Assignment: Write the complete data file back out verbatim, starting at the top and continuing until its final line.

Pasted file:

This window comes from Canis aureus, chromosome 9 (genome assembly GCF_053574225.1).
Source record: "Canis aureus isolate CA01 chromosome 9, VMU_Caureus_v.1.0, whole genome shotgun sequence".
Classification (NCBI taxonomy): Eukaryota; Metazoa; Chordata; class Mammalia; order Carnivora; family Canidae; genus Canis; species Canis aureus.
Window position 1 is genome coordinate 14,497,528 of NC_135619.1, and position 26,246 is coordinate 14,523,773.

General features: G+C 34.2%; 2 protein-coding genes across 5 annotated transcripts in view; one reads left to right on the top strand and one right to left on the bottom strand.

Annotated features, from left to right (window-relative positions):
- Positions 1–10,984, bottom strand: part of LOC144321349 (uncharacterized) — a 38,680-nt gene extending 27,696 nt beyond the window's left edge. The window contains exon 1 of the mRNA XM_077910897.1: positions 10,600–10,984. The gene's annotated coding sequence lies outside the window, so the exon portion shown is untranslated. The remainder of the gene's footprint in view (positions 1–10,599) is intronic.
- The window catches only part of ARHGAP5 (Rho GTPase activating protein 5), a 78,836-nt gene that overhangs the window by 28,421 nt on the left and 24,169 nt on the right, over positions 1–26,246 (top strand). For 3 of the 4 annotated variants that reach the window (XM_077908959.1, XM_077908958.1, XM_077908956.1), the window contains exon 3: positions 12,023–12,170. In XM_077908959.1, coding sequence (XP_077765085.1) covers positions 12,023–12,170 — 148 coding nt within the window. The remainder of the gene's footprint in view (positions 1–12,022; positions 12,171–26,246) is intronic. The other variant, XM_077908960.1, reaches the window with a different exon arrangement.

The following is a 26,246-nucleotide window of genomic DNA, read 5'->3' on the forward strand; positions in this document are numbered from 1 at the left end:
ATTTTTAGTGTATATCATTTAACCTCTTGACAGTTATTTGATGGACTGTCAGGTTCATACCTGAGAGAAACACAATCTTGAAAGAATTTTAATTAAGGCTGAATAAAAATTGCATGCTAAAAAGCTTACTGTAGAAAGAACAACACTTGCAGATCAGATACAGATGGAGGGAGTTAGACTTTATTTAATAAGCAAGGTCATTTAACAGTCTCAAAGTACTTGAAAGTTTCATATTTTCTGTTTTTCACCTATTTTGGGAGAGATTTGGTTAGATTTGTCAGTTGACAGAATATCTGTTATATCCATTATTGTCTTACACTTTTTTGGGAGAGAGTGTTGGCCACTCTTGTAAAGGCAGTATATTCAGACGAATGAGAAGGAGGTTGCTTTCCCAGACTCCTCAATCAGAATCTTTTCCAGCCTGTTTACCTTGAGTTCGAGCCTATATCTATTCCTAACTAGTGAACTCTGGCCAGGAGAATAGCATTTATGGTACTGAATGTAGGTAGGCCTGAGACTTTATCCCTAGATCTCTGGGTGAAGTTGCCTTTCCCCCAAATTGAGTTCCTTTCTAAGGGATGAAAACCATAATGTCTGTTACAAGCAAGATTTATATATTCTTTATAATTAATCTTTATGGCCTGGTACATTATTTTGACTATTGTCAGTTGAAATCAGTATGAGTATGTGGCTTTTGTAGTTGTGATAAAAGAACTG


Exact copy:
This window comes from Canis aureus, chromosome 9 (genome assembly GCF_053574225.1).
Source record: "Canis aureus isolate CA01 chromosome 9, VMU_Caureus_v.1.0, whole genome shotgun sequence".
Classification (NCBI taxonomy): Eukaryota; Metazoa; Chordata; class Mammalia; order Carnivora; family Canidae; genus Canis; species Canis aureus.
Window position 1 is genome coordinate 14,497,528 of NC_135619.1, and position 26,246 is coordinate 14,523,773.

General features: G+C 34.2%; 2 protein-coding genes across 5 annotated transcripts in view; one reads left to right on the top strand and one right to left on the bottom strand.

Annotated features, from left to right (window-relative positions):
- Positions 1–10,984, bottom strand: part of LOC144321349 (uncharacterized) — a 38,680-nt gene extending 27,696 nt beyond the window's left edge. The window contains exon 1 of the mRNA XM_077910897.1: positions 10,600–10,984. The gene's annotated coding sequence lies outside the window, so the exon portion shown is untranslated. The remainder of the gene's footprint in view (positions 1–10,599) is intronic.
- The window catches only part of ARHGAP5 (Rho GTPase activating protein 5), a 78,836-nt gene that overhangs the window by 28,421 nt on the left and 24,169 nt on the right, over positions 1–26,246 (top strand). For 3 of the 4 annotated variants that reach the window (XM_077908959.1, XM_077908958.1, XM_077908956.1), the window contains exon 3: positions 12,023–12,170. In XM_077908959.1, coding sequence (XP_077765085.1) covers positions 12,023–12,170 — 148 coding nt within the window. The remainder of the gene's footprint in view (positions 1–12,022; positions 12,171–26,246) is intronic. The other variant, XM_077908960.1, reaches the window with a different exon arrangement.

The following is a 26,246-nucleotide window of genomic DNA, read 5'->3' on the forward strand; positions in this document are numbered from 1 at the left end:
ATTTTTAGTGTATATCATTTAACCTCTTGACAGTTATTTGATGGACTGTCAGGTTCATACCTGAGAGAAACACAATCTTGAAAGAATTTTAATTAAGGCTGAATAAAAATTGCATGCTAAAAAGCTTACTGTAGAAAGAACAACACTTGCAGATCAGATACAGATGGAGGGAGTTAGACTTTATTTAATAAGCAAGGTCATTTAACAGTCTCAAAGTACTTGAAAGTTTCATATTTTCTGTTTTTCACCTATTTTGGGAGAGATTTGGTTAGATTTGTCAGTTGACAGAATATCTGTTATATCCATTATTGTCTTACACTTTTTTGGGAGAGAGTGTTGGCCACTCTTGTAAAGGCAGTATATTCAGACGAATGAGAAGGAGGTTGCTTTCCCAGACTCCTCAATCAGAATCTTTTCCAGCCTGTTTACCTTGAGTTCGAGCCTATATCTATTCCTAACTAGTGAACTCTGGCCAGGAGAATAGCATTTATGGTACTGAATGTAGGTAGGCCTGAGACTTTATCCCTAGATCTCTGGGTGAAGTTGCCTTTCCCCCAAATTGAGTTCCTTTCTAAGGGATGAAAACCATAATGTCTGTTACAAGCAAGATTTATATATTCTTTATAATTAATCTTTATGGCCTGGTACATTATTTTGACTATTGTCAGTTGAAATCAGTATGAGTATGTGGCTTTTGTAGTTGTGATAAAAGAACTG